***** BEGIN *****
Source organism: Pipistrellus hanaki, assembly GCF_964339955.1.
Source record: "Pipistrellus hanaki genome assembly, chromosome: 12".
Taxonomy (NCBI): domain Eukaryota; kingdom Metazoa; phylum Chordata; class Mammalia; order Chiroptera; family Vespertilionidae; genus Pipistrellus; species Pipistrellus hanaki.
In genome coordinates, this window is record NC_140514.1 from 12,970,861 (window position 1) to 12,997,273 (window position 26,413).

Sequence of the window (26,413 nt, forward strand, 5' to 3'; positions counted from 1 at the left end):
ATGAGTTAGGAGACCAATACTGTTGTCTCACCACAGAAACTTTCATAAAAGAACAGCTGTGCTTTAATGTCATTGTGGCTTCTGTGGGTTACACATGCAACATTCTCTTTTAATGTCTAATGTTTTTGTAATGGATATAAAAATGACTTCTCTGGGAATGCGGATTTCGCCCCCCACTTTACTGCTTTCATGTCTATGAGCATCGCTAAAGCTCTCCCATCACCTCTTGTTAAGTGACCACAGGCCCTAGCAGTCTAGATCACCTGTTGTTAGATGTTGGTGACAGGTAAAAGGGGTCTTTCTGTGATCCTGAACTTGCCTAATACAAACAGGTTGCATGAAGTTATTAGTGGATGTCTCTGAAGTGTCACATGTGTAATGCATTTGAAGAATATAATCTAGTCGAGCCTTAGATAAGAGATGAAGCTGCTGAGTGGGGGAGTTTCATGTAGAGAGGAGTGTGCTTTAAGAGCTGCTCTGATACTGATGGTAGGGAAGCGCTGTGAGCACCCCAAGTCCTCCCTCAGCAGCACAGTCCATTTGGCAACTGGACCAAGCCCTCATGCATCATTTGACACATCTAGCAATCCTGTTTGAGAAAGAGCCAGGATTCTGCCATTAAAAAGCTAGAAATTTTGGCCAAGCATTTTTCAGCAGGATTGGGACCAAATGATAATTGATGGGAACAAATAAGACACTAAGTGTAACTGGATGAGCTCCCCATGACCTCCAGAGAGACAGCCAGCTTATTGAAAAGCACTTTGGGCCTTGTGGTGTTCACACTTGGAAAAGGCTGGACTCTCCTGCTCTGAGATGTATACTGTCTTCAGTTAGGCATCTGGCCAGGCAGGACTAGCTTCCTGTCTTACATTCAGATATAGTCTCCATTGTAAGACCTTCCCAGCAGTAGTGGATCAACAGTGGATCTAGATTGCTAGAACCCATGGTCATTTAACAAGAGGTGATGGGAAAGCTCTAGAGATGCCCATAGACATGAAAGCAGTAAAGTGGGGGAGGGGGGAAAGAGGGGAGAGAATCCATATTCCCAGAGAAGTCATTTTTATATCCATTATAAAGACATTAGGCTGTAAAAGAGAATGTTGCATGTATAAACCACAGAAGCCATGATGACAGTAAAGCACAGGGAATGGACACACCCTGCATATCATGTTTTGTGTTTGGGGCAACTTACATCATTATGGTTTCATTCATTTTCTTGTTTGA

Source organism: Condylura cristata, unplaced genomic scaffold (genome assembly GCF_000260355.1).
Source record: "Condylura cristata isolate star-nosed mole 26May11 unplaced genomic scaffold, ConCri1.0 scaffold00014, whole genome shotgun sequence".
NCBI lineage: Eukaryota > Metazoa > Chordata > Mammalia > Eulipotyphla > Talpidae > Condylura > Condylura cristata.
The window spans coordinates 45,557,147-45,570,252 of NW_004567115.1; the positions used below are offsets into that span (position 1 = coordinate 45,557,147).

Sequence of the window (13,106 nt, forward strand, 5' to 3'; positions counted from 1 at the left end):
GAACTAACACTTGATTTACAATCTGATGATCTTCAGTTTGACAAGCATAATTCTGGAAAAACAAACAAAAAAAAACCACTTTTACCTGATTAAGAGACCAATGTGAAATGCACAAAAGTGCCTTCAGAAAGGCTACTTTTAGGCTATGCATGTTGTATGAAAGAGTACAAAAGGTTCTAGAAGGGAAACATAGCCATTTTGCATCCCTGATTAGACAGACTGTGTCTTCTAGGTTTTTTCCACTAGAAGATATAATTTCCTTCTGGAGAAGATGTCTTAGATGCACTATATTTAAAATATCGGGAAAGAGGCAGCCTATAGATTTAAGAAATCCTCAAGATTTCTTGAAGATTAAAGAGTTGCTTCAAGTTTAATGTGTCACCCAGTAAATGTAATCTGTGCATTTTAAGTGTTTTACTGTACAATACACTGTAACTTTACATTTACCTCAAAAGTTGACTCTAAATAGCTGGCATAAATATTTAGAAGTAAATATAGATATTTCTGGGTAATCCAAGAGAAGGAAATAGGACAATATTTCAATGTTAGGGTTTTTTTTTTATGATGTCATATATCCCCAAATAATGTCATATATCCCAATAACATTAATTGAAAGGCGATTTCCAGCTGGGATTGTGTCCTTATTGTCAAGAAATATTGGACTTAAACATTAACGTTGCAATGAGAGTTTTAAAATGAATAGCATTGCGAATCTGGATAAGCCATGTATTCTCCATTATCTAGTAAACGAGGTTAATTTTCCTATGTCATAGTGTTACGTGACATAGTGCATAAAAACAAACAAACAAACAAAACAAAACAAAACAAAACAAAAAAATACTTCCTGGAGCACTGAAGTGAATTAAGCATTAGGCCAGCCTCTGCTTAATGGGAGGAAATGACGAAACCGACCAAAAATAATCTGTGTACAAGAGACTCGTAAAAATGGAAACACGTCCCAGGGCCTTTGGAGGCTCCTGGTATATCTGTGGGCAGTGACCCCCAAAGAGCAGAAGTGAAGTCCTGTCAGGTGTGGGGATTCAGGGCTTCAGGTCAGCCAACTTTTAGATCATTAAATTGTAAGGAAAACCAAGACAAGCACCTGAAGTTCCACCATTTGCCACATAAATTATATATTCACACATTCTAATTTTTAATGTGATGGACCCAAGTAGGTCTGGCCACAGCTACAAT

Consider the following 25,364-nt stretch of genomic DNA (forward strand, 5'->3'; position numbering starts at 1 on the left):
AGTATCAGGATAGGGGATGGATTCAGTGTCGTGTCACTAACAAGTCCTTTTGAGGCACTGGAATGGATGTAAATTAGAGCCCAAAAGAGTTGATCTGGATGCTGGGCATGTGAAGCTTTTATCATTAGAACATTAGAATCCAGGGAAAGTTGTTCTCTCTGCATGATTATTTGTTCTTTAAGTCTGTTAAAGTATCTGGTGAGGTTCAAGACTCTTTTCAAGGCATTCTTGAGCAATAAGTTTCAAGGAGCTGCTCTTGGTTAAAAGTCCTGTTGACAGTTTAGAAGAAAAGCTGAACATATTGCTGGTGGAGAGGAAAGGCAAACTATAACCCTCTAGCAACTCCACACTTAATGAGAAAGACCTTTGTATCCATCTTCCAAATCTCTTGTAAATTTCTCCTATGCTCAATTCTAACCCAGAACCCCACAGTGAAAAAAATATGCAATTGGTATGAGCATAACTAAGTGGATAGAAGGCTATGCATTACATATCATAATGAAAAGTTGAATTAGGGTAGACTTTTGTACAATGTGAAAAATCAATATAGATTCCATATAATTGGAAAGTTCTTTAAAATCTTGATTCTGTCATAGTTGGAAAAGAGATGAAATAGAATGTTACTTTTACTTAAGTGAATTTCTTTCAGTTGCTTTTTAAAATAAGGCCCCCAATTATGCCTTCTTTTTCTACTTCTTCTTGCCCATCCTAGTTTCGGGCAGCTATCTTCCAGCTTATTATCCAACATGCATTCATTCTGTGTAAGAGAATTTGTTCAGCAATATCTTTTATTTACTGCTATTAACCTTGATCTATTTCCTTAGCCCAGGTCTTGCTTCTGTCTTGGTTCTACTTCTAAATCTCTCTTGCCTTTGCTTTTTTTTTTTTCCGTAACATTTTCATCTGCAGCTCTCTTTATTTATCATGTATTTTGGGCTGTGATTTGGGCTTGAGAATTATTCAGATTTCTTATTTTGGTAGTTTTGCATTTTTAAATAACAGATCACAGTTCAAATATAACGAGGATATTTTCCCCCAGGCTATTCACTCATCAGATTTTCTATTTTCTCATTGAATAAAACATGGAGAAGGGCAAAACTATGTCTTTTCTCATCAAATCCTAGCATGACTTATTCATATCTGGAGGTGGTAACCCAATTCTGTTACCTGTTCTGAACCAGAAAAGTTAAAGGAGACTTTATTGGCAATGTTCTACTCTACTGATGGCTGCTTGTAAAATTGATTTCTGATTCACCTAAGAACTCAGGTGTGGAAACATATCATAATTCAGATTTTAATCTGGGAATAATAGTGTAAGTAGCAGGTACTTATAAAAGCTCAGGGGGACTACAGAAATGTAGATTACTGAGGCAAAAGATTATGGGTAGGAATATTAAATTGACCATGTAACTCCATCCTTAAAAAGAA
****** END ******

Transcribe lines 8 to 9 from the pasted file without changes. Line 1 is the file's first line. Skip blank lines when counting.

Source record: "Condylura cristata isolate star-nosed mole 26May11 unplaced genomic scaffold, ConCri1.0 scaffold00014, whole genome shotgun sequence".
NCBI lineage: Eukaryota > Metazoa > Chordata > Mammalia > Eulipotyphla > Talpidae > Condylura > Condylura cristata.